Yes - a comment to CS on the changing graphics of schoolgirls annuals 1950's - 1960's has got me musing again on this subject which in another universe might well have been a thesis or a TV quiz show special subject.
The '50's are the best.
Years ago I was having Devonshire Tea in the Dandenongs and noticed that next to the tearooms was an establishment that would be called a Curiosity Shop in the Girls' Own stories - as curios so often prove to be good receptacles for mystery (eg: confessional note hidden within secret compartment of trophy/souvenir/ugly heirloom).
Further investigation revealed that amongst the wares on display were many Schoolgirl books, one of the earliest collections of this type I had seen. The owner was suprisingly young, his long hair tied in a rather charming pony tail. (He could wear this style freely being many miles removed from the cliches of advertising)
"More hills hippy than city yuppie." my thought bubble might have read, as we struck up a convivial conversation about our respective collections. Even though I had never met a fellow collector of this genre before, thought bubbles would be formal, streams of consciousness would be quaint. He summed up his feeling for the Golden Age of the 1950's and the subsequent visible decline of quality into the sixties and beyond. "They all started talking about music and boyfriends"... he lamented.
The 1950's Annuals are the best.
Was it the zeitgeist, the zenith for hockey and tuck?
I've linked to this before, but the evidence is here in this gallery.
Comments: girls own graphics
Sometime in the late 50's I was given 3 large cardboard boxes full of Secret Seven, and other girls paperback books, by the older sister of a friend. I just sat down and read them all.
I still tend to look for secret tunnels in houses leading to caves on the beach. I especially want a a book case door, into a hidden room or passage,that opens by pulling out a certain book.
Posted by Francis Xavier Holden at March 30, 2005 09:56 PM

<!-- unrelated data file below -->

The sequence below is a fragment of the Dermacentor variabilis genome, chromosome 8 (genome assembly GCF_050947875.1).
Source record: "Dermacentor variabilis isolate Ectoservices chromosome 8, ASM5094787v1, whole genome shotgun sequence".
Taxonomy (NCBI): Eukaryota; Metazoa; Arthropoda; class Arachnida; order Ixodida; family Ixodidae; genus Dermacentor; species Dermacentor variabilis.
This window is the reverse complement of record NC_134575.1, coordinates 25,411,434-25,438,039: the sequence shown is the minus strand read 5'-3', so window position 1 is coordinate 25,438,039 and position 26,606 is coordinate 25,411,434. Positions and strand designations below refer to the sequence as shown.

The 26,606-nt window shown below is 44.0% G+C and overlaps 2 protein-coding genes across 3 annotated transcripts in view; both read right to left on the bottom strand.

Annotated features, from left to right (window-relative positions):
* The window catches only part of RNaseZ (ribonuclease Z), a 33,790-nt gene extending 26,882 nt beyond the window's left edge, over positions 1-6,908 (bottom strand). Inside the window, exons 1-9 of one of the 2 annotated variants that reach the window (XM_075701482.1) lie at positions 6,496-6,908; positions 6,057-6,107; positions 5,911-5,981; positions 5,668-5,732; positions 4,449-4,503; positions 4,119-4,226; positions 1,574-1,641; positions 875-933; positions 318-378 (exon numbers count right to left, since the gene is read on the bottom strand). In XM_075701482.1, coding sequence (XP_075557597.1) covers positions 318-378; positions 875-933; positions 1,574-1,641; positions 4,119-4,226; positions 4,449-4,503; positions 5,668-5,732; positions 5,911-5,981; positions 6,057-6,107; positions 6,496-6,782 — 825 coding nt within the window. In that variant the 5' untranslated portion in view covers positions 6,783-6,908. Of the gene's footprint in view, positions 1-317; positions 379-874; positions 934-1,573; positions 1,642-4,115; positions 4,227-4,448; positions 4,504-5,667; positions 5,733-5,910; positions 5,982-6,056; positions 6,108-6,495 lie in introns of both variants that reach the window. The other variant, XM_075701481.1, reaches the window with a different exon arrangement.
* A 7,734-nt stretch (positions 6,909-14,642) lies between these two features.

Gosh. That's a great story, FX.
I read a couple of Secret Sevens, and Famous Fives - and I also covet those things - especially the book device.
Actually when I was 11 we moved, and the house next door was found to have a genuine secret passage leading to a hidden room underneath.
Alas, the mystery was revealed to be a Sweat shop, hidden in the leafy suburbs.
My sibs and I were rather slow on the uptake in solving that riddle, but enjoyed exploring the architecture when the house was put on the market shortly afterwards.
Posted by boynton at March 30, 2005 11:09 PM
I've an undated (but pre-WWI)Girl's Own Annual. It's terrific. Brimming with amazingly diverse information:
"The Plain Business of Three Meals a Day", (by an old-fashioned person); "Frocks for Afternoon and Evening Wear"; "Millinery Styles for Middle-aged Women". There are crochet, knitting, sewing and lace patterns ("Novel ways of using coronation braid"). It doesn't avoid controversial topics - Eleanor Rogers, MD, ponders whether going without a hat is harmful or beneficial -- and there are articles on politics, history, language, fruit-bottling.... Also some wonderful serialised stories ("The Love affairs of Pixie"; The pluck of Phoebe the plain" "The hallucinations of Aunt Maria")
If you ever need a pattern for a useful walking skirt or advice on buying a sensible pair of shoes, just ask....
Posted by wen at April 5, 2005 02:07 PM
The Business of Frocks, Pluck or Plain.
Aunt Maria's hallucinogenic Fruit Bottling...
I do have a couple of pre-ww1 books- alas not right where I am now, otherwise I could compare patterns.
Posted by boynton at April 5, 2005 09:55 PM